PITTSBURGH – A Stanley Cup final between the Pittsburgh Penguins and San Jose Sharks would have been no surprise from about 2010 to 2014. Both teams had stacked lineups and were putting up 100-point seasons with regularity until stumbling in the playoffs. In fact, they combined for a trio of conference final appearances in that stretch – but went 1-12 in losing the three series.
Then they stopped going deep in the postseason and their championship windows appeared to be closing.
The Penguins fired current Sabres coach Dan Bylsma after blowing a 3-1 lead to the Rangers in the second round in 2014 and were first-round fodder for the Blueshirts last year. The Sharks finally jettisoned Todd McLellan after last spring’s outright playoff miss came on the heels of their historic collapse, when they lost a series to Los Angeles after winning the first three games.
It was clear both teams needed some retooling. San Jose General Manager Doug Wilson, the first captain of the expansion Sharks in 1991, seemed to be on borrowed time. Penguins GM Jim Rutherford had wolves circling after his first season ended last year, with plenty of questions of whether he was simply too old to navigate the new-age NHL.
Progress seemed slow even into this season. When the new year turned, neither team seemed on the June radar. And that’s even after Rutherford fired coach Mike Johnston and promoted Mike Sullivan from the AHL to take over in December.
But after huge second-half showings and three wild rounds of playoffs, here they are. Penguins vs. Sharks. Four wins away from a Stanley Cup.
The Flying Sidney Crosbys are back in the final for the first time since Bylsma & Co. beat Detroit in 2009, while the Sharks are first-timers. Game One is Monday night in Consol Energy Center and it should be the kind of series the NHL will like, with plenty of skating and offense.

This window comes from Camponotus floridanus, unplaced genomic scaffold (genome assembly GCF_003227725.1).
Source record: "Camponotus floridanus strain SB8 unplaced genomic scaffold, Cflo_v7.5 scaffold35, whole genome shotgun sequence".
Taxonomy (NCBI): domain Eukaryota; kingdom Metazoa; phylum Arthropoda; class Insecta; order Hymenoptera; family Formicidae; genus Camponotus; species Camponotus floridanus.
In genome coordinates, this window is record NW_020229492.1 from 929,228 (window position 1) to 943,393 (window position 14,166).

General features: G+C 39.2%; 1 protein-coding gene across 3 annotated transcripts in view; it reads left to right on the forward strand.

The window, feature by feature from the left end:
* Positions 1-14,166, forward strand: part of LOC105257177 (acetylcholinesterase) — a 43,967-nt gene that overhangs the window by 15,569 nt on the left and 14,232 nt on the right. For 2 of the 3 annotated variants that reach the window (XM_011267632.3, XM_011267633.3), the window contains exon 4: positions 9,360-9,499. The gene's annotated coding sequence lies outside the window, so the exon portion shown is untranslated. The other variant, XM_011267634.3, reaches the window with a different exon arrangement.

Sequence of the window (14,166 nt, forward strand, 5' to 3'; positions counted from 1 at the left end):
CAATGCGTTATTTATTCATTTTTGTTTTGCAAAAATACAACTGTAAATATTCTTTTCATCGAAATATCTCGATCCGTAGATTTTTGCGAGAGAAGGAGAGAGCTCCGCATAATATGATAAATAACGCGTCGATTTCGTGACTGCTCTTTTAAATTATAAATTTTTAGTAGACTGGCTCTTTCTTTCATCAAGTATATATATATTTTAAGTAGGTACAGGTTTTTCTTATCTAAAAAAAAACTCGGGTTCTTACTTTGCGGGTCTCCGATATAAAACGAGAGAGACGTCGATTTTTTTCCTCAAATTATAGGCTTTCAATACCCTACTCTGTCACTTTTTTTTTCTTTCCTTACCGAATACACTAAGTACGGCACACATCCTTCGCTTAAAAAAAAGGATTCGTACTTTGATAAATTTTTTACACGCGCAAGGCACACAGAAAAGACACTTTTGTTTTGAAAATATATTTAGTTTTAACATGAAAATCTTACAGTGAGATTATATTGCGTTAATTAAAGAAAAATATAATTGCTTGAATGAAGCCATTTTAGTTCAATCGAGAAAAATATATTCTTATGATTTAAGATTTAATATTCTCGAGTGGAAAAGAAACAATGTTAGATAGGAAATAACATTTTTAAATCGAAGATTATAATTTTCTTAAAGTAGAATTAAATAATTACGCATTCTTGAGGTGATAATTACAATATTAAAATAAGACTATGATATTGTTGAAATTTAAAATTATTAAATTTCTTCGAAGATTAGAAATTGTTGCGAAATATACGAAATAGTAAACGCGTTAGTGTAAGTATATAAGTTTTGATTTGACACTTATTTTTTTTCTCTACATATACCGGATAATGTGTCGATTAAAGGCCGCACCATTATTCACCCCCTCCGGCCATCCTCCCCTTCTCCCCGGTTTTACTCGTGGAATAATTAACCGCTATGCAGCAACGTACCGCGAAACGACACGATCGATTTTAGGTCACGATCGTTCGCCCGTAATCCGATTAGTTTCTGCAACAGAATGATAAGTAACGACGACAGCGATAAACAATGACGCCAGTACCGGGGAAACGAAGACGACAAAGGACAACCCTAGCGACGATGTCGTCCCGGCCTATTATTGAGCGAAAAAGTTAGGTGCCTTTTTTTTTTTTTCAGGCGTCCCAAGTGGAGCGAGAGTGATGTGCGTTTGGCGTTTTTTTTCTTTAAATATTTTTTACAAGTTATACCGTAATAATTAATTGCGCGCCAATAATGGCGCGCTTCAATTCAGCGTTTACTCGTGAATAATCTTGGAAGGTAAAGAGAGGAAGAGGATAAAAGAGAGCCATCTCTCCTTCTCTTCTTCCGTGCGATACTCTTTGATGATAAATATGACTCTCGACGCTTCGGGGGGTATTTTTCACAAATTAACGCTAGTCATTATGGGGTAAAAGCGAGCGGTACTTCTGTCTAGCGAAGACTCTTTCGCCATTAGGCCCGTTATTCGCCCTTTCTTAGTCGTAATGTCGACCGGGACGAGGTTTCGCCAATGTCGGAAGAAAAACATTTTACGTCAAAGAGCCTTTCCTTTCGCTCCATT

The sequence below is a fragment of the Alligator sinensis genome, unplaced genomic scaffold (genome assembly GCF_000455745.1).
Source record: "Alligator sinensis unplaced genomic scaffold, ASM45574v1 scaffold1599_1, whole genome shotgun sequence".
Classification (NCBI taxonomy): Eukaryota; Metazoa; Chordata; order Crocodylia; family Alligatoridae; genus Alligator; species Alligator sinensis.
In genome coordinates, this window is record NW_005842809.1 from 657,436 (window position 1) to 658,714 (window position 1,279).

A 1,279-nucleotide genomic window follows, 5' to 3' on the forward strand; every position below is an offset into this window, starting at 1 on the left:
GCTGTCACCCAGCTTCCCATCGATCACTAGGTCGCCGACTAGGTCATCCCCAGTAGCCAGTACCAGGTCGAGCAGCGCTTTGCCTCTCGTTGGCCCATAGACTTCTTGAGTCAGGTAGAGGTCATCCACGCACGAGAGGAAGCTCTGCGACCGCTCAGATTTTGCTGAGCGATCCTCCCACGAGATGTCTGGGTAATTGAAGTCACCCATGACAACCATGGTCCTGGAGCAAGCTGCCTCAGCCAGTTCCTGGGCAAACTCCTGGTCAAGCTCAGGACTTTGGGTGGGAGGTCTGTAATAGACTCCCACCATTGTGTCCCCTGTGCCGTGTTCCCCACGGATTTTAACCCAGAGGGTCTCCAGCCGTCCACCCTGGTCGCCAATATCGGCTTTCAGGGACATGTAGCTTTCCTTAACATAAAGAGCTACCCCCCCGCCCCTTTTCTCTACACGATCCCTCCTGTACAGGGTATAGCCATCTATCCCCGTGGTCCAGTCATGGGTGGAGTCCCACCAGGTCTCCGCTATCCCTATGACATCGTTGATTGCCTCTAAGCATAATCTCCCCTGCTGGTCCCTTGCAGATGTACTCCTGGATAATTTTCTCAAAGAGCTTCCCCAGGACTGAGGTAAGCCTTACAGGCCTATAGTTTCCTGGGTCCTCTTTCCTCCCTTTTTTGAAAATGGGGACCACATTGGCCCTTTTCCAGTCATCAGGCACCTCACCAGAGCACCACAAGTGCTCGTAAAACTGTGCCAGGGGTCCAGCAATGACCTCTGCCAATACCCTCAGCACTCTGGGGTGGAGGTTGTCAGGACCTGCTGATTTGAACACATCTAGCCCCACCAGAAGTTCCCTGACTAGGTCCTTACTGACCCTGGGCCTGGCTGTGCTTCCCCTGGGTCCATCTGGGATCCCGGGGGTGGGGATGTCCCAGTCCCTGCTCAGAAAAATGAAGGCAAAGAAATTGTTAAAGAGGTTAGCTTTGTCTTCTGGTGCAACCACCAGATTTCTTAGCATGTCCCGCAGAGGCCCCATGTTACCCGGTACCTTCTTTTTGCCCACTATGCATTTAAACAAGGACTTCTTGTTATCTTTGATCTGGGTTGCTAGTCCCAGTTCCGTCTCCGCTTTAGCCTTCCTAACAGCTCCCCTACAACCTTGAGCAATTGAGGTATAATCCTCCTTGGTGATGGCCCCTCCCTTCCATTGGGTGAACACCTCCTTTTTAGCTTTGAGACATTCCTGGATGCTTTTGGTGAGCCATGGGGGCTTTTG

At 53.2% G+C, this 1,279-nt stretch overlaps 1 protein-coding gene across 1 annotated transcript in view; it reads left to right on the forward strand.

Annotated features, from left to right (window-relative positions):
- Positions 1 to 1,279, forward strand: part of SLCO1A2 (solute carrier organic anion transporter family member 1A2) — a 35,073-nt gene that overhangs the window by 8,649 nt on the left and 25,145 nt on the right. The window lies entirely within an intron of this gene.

The star power is certainly evident. There’s Crosby, Evgeni Malkin, Kris Letang and even enigmatic Phil Kessel leading the way for the Black and Gold. The Sharks are finally giving 18-year veterans Joe Thornton and Patrick Marleau a trip to the final, and Joe Pavelski has emerged as a leading candidate for the Conn Smythe Trophy. Norris Trophy finalist Brent Burns is battling Thornton for the title of best playoff beard of all-time but that shouldn’t overshadow the Teal Tower he’s become on the San Jose blueline.
These teams are a story of two seasons within one. On Jan. 7, both had lost more games than they had won. The Sharks were 18-18-2 and 13th in the Western Conference while the Penguins were 19-16-5 and 11th in the East.
The Penguins went 27-9-1 in their last 37 games and were the hottest team in hockey from Feb. 1 on, while the Sharks had a strong second half as well with a 25-12-4 mark. It simply took time for the new mixes around the teams’ cores to mesh.
Sullivan let his best players skate and Crosby was reborn. No. 87 had just two goals in the season’s first 18 games and his team often looked disjointed. Look no further than their 4-3 home win over the Sabres on Oct. 30, an awful performance that saw Buffalo pepper them with 53 shots on goal as now third-string goaltender Jeff Zatkoff essentially stood on his head.
By the end of the season, Crosby (36 goals) and Malkin (27) didn’t have to be relied on for all the offense as the line of Carl Hagelin, Nick Bonino and Phil Kessel became another weapon. The Penguins overcame the Rangers, Presidents’ Trophy-winning Capitals and defending East champion Lightning to get here.
The Sharks, meanwhile, flew under the radar much of the season with Anaheim and Los Angeles battling in the Pacific Division. It seemed reasonable to think they were first-round meat against whichever team finished second in the division but they surprised the Kings in five games and then outlasted Nashville in seven before winning the West final over St. Louis in six.